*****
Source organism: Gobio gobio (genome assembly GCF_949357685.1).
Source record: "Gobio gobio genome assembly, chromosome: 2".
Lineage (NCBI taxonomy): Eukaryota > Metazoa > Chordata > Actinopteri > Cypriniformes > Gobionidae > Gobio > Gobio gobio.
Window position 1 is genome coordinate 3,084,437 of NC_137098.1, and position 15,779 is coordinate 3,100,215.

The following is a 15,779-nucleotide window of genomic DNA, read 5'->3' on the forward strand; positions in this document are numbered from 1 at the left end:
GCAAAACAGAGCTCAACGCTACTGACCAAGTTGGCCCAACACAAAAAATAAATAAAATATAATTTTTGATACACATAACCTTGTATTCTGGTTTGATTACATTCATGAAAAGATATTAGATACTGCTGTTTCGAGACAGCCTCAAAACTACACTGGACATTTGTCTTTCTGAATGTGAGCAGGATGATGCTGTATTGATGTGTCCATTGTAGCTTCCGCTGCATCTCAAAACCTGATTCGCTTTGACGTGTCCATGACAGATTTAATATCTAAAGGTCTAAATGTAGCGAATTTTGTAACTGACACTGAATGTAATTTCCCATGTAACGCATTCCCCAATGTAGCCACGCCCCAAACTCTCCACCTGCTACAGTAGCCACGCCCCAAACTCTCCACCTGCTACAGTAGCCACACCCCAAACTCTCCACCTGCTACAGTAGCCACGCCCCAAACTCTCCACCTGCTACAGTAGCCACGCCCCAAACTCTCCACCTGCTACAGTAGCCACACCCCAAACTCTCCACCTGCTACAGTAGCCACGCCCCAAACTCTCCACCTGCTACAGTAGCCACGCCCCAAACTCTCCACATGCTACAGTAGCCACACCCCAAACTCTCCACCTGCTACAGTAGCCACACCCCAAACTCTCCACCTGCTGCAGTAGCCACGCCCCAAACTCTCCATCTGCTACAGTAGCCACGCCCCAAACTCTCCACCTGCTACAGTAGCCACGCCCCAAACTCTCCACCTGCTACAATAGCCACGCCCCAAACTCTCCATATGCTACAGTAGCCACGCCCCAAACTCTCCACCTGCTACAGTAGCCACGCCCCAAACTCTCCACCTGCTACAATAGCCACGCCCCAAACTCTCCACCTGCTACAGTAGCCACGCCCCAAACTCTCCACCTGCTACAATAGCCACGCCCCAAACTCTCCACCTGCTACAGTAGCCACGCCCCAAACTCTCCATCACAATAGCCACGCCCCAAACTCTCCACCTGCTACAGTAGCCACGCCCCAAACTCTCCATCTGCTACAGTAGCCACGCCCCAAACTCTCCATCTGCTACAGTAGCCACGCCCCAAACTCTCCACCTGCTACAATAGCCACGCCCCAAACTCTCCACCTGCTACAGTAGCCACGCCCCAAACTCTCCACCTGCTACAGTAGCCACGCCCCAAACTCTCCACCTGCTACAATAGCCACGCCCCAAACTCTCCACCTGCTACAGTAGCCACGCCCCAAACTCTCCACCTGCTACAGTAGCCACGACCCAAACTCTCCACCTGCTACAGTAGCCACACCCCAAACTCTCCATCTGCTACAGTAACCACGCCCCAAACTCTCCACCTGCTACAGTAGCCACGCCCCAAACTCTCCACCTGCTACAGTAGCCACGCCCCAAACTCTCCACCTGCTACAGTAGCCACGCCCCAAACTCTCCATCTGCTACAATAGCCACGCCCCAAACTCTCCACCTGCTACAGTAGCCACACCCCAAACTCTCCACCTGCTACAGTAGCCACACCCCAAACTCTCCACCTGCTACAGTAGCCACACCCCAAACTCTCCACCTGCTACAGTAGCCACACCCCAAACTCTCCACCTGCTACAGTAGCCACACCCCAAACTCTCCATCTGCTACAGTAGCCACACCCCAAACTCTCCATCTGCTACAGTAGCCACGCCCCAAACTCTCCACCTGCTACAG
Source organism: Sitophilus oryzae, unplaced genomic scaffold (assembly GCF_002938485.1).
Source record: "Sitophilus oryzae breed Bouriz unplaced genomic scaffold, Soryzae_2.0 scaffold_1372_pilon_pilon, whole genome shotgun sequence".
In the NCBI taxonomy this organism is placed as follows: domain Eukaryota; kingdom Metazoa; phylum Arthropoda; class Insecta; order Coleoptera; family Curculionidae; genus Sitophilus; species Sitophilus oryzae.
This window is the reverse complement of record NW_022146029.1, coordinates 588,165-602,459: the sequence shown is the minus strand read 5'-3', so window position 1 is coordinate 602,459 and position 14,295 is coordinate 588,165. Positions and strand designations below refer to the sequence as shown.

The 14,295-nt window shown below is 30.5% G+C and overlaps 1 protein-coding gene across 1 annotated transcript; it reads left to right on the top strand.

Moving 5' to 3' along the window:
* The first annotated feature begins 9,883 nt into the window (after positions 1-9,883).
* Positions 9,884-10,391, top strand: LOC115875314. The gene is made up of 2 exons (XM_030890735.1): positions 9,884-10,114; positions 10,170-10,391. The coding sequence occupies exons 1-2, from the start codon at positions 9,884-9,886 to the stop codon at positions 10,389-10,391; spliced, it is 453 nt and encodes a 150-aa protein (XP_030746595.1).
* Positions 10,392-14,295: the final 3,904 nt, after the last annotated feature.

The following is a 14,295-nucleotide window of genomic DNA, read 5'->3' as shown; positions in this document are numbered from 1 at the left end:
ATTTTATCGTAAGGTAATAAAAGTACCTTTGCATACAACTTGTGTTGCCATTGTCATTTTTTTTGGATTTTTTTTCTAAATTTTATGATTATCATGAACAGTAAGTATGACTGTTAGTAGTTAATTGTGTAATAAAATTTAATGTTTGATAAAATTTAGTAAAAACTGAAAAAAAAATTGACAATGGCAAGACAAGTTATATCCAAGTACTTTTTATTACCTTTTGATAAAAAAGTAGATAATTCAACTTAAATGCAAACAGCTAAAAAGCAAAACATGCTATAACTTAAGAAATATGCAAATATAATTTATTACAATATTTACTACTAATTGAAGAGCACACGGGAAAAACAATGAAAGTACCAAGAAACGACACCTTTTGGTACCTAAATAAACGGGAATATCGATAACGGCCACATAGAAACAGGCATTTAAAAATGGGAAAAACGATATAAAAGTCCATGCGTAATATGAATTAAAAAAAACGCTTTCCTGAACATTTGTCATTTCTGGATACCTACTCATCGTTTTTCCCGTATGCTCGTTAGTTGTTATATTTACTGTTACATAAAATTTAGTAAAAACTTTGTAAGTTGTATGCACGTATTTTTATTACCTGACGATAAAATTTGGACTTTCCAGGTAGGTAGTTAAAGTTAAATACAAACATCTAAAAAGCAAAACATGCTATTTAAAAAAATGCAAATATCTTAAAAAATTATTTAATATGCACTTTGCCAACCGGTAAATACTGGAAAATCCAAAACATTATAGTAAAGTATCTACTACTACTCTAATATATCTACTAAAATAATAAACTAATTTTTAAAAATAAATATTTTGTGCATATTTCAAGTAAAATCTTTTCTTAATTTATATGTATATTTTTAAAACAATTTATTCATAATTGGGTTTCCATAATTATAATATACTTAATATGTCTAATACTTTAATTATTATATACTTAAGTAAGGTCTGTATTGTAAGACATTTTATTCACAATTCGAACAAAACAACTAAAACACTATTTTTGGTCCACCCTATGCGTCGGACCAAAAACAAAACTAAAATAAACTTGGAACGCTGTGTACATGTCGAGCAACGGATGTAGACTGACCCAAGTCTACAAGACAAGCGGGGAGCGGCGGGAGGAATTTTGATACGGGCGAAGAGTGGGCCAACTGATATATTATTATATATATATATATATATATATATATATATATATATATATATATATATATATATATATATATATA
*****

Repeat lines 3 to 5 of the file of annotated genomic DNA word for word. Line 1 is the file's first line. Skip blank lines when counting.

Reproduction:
Lineage (NCBI taxonomy): Eukaryota > Metazoa > Chordata > Actinopteri > Cypriniformes > Gobionidae > Gobio > Gobio gobio.
Window position 1 is genome coordinate 3,084,437 of NC_137098.1, and position 15,779 is coordinate 3,100,215.

The following is a 15,779-nucleotide window of genomic DNA, read 5'->3' on the forward strand; positions in this document are numbered from 1 at the left end: